Presents the distinctive processes and characteristics of glaciovolcanic eruptions, with reference to terrestrial and Mars occurrences.
A brightly illustrated geological study of the planets and satellites of our solar system offers a detailed tour of volcanic landmarks on the Earth, our Moon, Mars, Venus, and Io.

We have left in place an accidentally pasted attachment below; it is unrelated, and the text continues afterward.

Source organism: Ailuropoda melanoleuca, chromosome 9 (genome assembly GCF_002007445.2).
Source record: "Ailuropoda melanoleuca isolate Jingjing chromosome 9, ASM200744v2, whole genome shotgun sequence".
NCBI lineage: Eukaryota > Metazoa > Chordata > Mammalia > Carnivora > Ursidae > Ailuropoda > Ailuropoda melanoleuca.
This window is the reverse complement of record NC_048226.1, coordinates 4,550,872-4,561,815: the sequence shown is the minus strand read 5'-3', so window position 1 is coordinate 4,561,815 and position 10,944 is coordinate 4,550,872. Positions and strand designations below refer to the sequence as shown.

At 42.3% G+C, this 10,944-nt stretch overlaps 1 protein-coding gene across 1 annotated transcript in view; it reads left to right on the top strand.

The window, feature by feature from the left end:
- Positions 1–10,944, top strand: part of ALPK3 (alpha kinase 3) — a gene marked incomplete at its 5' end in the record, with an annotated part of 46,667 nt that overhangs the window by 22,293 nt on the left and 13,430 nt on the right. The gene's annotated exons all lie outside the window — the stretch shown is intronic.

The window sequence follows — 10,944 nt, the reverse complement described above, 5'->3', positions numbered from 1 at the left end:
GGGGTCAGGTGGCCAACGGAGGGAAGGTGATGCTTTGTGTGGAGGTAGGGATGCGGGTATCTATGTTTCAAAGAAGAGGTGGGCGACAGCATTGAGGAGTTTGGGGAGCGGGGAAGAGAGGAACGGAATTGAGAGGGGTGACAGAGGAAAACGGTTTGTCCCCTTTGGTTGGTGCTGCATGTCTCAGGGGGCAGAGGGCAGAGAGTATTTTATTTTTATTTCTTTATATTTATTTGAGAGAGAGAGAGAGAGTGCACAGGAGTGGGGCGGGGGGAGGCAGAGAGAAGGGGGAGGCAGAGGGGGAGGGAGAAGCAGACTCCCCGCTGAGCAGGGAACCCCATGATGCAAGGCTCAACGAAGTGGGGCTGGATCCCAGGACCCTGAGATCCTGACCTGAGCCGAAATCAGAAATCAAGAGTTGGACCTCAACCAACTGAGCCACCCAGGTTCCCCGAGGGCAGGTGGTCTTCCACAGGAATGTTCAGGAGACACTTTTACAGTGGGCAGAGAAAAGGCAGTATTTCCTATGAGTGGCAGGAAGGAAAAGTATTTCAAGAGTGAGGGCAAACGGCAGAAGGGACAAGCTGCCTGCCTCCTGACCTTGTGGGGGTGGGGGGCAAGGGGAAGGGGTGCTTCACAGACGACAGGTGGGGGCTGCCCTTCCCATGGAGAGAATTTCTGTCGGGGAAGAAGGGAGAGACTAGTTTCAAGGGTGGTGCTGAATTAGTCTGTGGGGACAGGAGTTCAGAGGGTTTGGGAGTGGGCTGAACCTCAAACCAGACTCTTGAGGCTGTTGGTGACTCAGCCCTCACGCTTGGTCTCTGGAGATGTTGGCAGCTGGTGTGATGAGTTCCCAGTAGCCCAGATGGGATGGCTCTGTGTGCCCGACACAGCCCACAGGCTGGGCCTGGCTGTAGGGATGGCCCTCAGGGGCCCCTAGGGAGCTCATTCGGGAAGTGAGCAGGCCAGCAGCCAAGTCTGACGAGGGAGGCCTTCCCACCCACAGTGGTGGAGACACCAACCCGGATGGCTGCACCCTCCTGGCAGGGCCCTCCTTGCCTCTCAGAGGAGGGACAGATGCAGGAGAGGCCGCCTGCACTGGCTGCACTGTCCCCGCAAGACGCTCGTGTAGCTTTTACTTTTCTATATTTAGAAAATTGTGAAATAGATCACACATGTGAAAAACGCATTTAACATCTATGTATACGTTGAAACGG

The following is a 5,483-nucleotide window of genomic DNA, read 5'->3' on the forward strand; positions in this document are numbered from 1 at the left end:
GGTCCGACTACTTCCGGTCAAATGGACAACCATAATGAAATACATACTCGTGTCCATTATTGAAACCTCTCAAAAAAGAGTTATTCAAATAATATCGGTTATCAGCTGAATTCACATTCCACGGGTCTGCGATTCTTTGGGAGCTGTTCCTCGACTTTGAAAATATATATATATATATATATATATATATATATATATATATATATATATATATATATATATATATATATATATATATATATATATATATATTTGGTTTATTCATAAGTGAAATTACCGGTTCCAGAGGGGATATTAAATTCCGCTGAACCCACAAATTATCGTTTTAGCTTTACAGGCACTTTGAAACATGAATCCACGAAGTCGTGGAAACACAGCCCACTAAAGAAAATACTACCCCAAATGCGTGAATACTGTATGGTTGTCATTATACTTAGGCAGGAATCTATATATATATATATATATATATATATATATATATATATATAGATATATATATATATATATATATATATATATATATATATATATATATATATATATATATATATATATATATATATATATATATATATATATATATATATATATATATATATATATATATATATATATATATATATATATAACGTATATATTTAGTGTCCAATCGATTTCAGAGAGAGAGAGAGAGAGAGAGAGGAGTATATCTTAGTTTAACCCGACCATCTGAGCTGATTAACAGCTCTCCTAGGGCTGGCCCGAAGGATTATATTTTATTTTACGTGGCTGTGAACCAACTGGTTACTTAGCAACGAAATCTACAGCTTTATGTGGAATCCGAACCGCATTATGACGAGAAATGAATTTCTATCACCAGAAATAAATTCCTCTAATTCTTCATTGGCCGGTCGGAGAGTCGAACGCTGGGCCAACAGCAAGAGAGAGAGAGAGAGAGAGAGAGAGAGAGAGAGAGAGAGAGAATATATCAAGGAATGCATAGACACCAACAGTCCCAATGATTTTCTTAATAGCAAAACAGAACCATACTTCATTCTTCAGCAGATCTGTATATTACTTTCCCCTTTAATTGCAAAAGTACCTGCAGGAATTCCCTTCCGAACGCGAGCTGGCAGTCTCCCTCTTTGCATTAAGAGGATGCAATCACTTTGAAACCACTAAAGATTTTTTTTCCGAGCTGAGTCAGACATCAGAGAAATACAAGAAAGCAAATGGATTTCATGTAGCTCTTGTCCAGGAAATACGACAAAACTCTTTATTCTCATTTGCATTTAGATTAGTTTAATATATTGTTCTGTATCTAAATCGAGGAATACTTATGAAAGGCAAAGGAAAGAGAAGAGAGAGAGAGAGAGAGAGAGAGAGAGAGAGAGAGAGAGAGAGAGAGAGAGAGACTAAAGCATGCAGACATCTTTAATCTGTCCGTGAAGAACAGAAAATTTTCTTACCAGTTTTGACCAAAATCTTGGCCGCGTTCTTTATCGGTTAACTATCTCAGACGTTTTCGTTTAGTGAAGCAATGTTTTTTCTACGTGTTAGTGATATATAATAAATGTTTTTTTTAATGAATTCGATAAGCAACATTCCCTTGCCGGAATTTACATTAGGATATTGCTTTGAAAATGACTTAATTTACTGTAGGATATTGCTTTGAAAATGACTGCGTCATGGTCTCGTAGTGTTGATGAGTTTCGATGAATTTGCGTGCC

Nothing can be more breathtaking than the spectacle of a volcano erupting. Space-age lunar and planetary missions offer us an unprecedented perspective on volcanism. Starting with the Earth, Volcanoes of the Solar System takes the reader on a guided tour of the terrestrial planets and moons and their volcanic features. We see lunar lava fields through the eyes of the Apollo astronauts, and take an imaginary hike up the Martian slopes of Olympus Mons--the tallest volcano in the solar system. Complemented by over 150 photographs, this comprehensive and lucid account of volcanoes describes the most recent data on the unique and varied volcanic features of Venus and updates our knowledge on the prodigiously active volcanoes of Io. A member of the Association of European Volcanologists, Charles Frankel has directed documentary films on geology, astronomy and space exploration and has authored a number of articles on the earth sciences.